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Restaurant Review: City Tavern in Italian Village

Miriam Bowers Abbott Miriam Bowers Abbott Restaurant Review: City Tavern in Italian VillageAll photos by Lauren Sega.
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City Tavern’s debut was overlooked last year. It opened without much fuss at its Fourth Street address, following two operations with histories seated firmly on the strugglebus. The location itself, in spite of the Wonderbread connection, just seemed destined for disappointment.

City Tavern does things differently, though. First, it doesn’t seem to have any theme. Brick-colored tiled floors, wood accents, some stuff on the walls: it’s as generic as it gets. But in an age where style is too often valued over substance, the lack of quirky theme leaves the establishment with more room to focus on the eating and drinking aspects of hospitality.

Start with the Double Bacon Cheeseburger Fries ($9). It’s an appetizer idea so obvious, it’s puzzling that it hasn’t dominated local menus for years. Here, it’s built on the foundation of peel-on savory fries topped with cheese sauce, crumbled burger, onions, shredded lettuce, and bacon. And, the very best bites are the teeny pops of diced pickle. Well, perhaps not the best bites, but they’re a fun find, every single time.

Move on to the Hungarian Stuffed Peppers ($8). Having never been to Hungary, the expectation was for some sort of sturdy starchy thing. Nope. Long, skinny mild peppers are vehicles for a dense sausage filling, before being positively smothered in melted cheese, with marinara on the side. According to the internet, peppers offer more than 100 percent of the RDA for vitamin C. Teamed with sausage and cheese, it’s one of the most likable vehicles for vitamins, ever.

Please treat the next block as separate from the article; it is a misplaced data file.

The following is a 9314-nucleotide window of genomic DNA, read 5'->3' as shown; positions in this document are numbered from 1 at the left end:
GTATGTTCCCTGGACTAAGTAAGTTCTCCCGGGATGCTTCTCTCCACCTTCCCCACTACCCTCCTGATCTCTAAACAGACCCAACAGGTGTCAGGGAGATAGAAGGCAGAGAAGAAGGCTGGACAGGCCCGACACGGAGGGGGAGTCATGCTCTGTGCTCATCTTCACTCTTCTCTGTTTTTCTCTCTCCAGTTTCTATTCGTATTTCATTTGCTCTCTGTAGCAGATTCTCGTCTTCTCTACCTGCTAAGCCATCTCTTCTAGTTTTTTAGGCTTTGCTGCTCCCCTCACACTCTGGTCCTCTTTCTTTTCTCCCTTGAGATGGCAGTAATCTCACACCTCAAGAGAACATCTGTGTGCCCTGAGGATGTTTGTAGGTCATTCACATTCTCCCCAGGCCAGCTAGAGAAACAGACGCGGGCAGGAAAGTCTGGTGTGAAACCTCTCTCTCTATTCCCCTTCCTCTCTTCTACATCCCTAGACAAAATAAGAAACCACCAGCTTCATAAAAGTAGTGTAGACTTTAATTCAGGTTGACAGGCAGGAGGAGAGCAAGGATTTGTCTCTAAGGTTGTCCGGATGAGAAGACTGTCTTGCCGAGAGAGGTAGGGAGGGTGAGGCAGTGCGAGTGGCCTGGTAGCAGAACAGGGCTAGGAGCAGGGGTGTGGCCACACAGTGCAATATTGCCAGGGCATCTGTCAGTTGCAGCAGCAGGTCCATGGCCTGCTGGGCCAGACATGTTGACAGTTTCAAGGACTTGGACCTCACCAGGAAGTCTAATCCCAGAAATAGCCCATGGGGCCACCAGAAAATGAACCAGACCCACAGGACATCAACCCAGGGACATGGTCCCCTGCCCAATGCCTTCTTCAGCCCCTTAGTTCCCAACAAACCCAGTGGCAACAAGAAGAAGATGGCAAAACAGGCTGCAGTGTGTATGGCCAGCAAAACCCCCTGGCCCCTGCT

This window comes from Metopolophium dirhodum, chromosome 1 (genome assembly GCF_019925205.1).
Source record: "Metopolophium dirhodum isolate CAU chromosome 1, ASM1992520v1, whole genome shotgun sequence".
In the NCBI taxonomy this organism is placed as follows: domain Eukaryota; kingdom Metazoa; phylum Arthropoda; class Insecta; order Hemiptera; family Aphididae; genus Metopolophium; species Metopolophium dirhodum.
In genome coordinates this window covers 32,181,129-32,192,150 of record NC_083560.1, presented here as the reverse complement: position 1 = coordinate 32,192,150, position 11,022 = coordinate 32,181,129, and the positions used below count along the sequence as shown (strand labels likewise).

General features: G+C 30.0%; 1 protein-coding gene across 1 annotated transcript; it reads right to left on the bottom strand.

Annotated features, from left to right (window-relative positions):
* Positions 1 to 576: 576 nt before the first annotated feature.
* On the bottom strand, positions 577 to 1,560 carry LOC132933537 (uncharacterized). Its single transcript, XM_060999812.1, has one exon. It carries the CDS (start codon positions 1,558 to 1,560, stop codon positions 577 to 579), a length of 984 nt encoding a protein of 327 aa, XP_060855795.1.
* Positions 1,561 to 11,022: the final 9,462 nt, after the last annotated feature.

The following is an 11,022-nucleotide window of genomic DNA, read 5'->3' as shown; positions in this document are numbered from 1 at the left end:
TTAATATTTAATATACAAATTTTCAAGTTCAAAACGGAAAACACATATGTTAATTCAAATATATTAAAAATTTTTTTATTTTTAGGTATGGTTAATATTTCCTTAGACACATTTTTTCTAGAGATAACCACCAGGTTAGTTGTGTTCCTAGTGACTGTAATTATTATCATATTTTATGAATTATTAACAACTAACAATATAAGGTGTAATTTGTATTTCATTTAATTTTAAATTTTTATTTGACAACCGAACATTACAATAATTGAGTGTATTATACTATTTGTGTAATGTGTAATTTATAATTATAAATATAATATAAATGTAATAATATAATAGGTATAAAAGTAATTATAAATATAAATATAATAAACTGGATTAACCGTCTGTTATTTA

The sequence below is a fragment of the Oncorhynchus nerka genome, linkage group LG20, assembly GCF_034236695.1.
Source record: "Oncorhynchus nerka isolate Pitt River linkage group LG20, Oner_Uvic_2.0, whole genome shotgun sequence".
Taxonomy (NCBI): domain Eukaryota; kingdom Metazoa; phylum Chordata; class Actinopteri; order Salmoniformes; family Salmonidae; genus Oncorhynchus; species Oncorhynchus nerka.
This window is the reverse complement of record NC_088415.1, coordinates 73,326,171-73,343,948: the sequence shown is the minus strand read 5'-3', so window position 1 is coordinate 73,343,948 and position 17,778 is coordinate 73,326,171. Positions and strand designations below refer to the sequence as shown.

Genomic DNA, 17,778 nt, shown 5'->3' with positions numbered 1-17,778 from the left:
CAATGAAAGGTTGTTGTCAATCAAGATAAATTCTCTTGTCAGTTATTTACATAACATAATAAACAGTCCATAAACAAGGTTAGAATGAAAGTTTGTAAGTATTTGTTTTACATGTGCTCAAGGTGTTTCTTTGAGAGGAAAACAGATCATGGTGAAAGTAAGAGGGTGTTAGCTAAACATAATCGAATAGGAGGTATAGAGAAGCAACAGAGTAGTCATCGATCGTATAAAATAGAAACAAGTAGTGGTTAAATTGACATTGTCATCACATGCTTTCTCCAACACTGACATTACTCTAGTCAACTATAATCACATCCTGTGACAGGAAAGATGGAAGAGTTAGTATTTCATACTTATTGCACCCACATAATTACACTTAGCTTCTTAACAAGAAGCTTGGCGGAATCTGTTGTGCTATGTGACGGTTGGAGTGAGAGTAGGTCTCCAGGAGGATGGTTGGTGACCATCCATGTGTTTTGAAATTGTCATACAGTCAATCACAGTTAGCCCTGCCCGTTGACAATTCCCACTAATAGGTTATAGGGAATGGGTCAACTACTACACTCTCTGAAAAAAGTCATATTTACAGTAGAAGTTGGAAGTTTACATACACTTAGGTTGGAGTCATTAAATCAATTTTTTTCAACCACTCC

You can top the house Mac and Cheese ($7) with bacon, buffalo chicken or Ray Ray’s pulled pork ($4). It seems foolhardy to walk away from a Ray Ray’s opportunity, and big scoops of the notoriously flavorful meat crown a loose collection of cavatappi rolling in a cheese sauce that is distinctly and oddly sweet, too sweet as a partner for the also-sweet pork.

Any good neighborhood hangout needs burgers. The Classic ($11.50) (pictured up top) offers a nice tour with soft lettuce, tomato, and spiky slices of red onion teamed with a sturdy foundation of lean beef. It’s cooked appropriately with a lid of cheese (cheddar was the choice) melted to the top, and served with a massive pile of the seasoned house fries.

Other sandwiches on the menu range from a three-tiered grilled cheese to a French Dip. There’s also a notable salad selection. The Quinoa and Kale ($10) strikes an appealing balance of greens and grains. It boasts kale, Brussels sprouts, the new it-veggie: kohlrabi, and some cabbage. It’s mixed with quinoa and enough sunflower seeds and parmesan to give it flavorful heft with the zing of a lemony dressing.

Bar-wise, that’s still front-and-center of the joint. It hosts a big selection of Ohio beer, including options from Rhinegheist, Actual Brewing, and North High Brewing Company. There’s hard stuff too: cocktails, specialty bourbons and scotch. Happy hour runs from 3 to 7 p.m. on weekdays.

You can find City Tavern 697 N. Fourth St. It’s open seven days a week for lunch and dinner. For the brunch-bunch, it also runs a special menu on weekends that includes eggy options.

For more information, visit citytaverncolumbus.com

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